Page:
- Annie: As you know, she handled the catering for the reception at the hotel where she worked. As you also know, Elly's initial reaction to her marital woes was to shun her like a leper because of a misunderstanding. Instead of realizing that her friend was in the terminal stage of the Foob infidelity cycle and subjecting Steve to eternal torment, she believed that Annie had let herself be oppressed and, as a result, spurned her like a rabid dog.
- Gordon: Their reaction to his abuse was to simper about dark houses and let him handle it himself. Later on, John paid him seed capital and boasted about how he and the family were there for him; how odd that they regard cosigning a loan as an excuse to demand things of him. "Hire our choice for son-in-law, interfere in his marriage, supply us with vehicles, blah, blah, blah."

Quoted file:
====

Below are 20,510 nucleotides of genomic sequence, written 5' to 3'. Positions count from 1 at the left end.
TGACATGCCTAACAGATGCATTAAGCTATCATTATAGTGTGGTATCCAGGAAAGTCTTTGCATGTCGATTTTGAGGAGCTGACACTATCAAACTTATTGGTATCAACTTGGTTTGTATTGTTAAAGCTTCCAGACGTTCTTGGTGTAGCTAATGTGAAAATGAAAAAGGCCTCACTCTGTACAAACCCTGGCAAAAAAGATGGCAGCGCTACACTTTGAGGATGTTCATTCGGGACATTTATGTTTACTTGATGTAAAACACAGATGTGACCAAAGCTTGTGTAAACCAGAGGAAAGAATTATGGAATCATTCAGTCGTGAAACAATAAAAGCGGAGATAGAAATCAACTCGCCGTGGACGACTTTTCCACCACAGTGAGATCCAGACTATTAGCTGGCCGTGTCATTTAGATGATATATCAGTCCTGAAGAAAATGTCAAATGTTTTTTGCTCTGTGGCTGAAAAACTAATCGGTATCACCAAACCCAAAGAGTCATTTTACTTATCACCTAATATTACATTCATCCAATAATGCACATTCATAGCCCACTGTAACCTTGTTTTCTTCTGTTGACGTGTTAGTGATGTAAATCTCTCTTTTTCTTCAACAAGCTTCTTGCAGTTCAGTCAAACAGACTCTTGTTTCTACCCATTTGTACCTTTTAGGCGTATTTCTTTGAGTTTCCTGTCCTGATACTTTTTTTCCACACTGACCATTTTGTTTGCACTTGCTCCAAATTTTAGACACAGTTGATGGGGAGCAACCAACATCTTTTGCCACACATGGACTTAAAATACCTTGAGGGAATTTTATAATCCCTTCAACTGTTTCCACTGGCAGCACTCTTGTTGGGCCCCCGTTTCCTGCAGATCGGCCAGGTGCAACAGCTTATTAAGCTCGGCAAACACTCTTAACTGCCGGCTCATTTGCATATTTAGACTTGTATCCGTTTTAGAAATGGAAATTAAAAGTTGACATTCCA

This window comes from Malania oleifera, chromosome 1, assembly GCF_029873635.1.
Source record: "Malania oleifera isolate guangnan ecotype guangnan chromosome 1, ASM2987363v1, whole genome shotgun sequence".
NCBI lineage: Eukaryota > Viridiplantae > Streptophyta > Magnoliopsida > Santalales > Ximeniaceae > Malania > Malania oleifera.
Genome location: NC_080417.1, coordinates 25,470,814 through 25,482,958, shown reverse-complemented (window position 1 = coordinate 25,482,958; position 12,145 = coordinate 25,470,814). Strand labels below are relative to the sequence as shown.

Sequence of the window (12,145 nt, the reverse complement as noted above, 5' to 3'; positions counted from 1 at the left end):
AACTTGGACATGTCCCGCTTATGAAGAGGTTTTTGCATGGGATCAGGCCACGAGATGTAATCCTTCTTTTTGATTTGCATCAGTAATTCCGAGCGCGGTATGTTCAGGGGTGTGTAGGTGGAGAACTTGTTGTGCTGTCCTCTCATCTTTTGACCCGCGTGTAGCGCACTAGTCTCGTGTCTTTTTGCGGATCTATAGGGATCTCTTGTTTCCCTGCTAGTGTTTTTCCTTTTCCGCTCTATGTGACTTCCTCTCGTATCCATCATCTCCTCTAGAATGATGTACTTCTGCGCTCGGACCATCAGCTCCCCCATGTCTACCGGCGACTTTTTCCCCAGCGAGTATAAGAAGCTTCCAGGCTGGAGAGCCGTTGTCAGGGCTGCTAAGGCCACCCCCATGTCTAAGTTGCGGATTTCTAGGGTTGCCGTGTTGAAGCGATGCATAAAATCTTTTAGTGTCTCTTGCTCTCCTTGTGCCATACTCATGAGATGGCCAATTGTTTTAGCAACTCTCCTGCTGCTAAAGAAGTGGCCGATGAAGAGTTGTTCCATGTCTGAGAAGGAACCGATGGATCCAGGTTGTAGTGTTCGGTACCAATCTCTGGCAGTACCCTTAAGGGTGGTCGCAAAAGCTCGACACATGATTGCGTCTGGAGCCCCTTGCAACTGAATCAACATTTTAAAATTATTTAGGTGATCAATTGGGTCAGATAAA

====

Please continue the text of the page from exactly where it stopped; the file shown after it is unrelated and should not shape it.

- Lawrence: Second verse, same as the first; Lawrence got kicked out, the Pattersons (who were as in denial about his sexuality as Connie and Greg) ran around like chickens with their heads cut off and later on puffed themselves up as being his best friends.
In all three cases, the Pattersons were very reluctant to help unless there was something in it for them, they did next to nothing and they think that as a result of their inaction, they deserve to own people's horses. The answer to my question is that these people would be better off with a pit viper in their underwear drawer than the Pattersons in their lives. The problem, of course, is that the rules of the genre state otherwise; since this is chick lit, we're supposed to congratulate these vermin for vermining.